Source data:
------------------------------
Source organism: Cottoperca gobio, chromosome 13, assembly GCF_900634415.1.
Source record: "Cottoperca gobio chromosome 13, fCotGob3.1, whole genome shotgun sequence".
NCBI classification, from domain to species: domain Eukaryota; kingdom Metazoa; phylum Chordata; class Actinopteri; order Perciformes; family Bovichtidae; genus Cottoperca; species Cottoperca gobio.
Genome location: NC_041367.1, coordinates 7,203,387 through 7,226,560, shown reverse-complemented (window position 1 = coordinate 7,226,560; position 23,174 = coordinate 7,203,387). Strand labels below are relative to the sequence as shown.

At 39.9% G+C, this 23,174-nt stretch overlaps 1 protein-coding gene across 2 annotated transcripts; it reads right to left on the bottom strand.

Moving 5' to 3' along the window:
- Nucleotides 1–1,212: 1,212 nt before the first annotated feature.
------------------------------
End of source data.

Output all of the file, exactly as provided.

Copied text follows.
Source organism: Cottoperca gobio, chromosome 13, assembly GCF_900634415.1.
Source record: "Cottoperca gobio chromosome 13, fCotGob3.1, whole genome shotgun sequence".
NCBI classification, from domain to species: domain Eukaryota; kingdom Metazoa; phylum Chordata; class Actinopteri; order Perciformes; family Bovichtidae; genus Cottoperca; species Cottoperca gobio.
Genome location: NC_041367.1, coordinates 7,203,387 through 7,226,560, shown reverse-complemented (window position 1 = coordinate 7,226,560; position 23,174 = coordinate 7,203,387). Strand labels below are relative to the sequence as shown.

At 39.9% G+C, this 23,174-nt stretch overlaps 1 protein-coding gene across 2 annotated transcripts; it reads right to left on the bottom strand.

Moving 5' to 3' along the window:
- Nucleotides 1–1,212: 1,212 nt before the first annotated feature.